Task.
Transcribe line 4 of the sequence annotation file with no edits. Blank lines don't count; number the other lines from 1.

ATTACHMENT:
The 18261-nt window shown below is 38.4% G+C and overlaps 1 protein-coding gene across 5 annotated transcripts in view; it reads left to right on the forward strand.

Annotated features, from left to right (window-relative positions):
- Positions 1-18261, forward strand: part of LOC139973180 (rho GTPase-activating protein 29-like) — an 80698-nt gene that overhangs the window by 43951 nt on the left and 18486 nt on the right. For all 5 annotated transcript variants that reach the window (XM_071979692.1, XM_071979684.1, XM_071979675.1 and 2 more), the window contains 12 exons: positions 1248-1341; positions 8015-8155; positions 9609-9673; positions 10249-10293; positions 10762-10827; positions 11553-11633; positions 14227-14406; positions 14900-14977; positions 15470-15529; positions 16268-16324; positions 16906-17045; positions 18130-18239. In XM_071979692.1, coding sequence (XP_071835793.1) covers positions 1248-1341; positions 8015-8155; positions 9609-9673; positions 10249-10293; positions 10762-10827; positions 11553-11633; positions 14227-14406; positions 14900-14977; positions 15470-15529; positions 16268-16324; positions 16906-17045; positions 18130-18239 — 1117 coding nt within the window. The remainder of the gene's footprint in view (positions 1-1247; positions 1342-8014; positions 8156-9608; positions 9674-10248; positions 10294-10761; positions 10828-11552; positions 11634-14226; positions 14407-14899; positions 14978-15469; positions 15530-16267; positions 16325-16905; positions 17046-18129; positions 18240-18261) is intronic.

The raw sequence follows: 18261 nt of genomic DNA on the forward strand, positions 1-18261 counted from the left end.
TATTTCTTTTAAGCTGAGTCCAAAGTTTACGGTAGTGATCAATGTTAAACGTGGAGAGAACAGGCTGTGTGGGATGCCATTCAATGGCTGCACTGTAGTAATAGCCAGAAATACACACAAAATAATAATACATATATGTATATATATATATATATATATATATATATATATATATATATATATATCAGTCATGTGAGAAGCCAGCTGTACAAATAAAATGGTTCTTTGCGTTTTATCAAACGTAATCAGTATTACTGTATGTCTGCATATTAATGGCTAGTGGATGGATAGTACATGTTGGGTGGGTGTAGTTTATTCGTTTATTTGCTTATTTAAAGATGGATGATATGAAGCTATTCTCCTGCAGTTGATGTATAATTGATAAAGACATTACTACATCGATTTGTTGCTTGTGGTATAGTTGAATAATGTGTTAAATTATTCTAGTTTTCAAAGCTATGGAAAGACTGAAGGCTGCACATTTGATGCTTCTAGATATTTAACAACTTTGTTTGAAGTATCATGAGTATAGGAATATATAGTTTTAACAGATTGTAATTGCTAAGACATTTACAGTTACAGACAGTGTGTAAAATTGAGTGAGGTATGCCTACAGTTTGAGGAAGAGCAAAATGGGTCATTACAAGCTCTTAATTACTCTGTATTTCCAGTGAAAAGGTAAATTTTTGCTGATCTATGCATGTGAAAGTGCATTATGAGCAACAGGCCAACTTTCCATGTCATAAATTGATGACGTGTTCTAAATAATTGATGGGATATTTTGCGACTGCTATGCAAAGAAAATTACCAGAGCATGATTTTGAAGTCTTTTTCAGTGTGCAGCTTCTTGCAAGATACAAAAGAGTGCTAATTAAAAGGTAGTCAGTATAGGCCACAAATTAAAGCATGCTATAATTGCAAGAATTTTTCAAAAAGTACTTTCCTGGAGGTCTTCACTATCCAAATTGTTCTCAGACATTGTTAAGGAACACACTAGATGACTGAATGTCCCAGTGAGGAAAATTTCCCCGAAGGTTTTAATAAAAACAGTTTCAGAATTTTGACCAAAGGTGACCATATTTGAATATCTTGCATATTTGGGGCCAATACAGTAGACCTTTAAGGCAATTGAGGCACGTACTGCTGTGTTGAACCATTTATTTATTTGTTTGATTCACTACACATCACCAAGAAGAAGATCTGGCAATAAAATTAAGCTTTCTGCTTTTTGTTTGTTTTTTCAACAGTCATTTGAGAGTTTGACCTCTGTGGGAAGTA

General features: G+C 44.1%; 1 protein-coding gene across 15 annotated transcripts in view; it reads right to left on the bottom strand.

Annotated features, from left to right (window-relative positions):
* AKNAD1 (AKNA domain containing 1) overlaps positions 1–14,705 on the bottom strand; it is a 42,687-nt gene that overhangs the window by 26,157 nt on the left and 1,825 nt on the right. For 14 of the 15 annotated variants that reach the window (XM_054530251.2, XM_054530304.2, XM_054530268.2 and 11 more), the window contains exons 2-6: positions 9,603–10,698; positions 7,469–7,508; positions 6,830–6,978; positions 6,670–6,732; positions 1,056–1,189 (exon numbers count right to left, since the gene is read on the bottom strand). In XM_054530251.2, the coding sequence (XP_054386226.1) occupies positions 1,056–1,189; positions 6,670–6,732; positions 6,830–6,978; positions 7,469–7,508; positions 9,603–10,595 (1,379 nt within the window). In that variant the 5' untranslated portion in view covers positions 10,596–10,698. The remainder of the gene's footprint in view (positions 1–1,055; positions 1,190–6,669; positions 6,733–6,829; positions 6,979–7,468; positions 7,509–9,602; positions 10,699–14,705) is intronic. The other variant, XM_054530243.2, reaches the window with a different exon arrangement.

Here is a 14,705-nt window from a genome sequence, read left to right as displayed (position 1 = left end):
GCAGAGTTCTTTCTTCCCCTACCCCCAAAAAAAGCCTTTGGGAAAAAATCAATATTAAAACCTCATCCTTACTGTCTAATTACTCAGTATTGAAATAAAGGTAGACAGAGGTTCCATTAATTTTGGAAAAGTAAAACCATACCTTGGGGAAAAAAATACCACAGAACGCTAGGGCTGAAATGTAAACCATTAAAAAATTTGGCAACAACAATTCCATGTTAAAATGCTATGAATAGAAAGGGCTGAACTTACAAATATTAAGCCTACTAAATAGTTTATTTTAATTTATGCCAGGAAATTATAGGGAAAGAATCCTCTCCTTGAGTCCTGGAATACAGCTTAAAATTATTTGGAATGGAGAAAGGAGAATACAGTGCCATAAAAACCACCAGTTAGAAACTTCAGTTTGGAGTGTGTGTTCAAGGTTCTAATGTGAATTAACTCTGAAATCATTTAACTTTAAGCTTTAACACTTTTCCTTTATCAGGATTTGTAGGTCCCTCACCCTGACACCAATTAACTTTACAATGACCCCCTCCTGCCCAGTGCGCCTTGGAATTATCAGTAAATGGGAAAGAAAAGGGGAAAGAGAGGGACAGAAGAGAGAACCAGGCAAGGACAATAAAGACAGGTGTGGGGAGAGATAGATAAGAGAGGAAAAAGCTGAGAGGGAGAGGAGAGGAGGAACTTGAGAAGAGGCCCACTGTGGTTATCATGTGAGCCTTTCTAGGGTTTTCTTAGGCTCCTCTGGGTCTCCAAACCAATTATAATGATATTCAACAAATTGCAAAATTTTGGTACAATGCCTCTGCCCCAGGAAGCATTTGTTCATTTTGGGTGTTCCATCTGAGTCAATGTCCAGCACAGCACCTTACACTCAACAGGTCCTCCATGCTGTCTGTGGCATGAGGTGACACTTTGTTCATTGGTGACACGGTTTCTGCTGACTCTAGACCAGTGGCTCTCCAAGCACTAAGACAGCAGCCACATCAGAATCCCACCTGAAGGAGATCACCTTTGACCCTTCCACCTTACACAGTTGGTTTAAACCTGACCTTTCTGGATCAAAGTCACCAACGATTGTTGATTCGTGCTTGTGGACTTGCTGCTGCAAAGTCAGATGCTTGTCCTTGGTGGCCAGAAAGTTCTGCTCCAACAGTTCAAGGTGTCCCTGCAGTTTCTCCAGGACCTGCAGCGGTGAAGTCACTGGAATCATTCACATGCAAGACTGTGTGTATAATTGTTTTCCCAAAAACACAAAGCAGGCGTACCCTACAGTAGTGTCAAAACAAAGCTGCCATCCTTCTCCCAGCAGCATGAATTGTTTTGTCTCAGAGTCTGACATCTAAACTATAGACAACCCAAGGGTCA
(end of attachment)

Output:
The raw sequence follows: 18261 nt of genomic DNA on the forward strand, positions 1-18261 counted from the left end.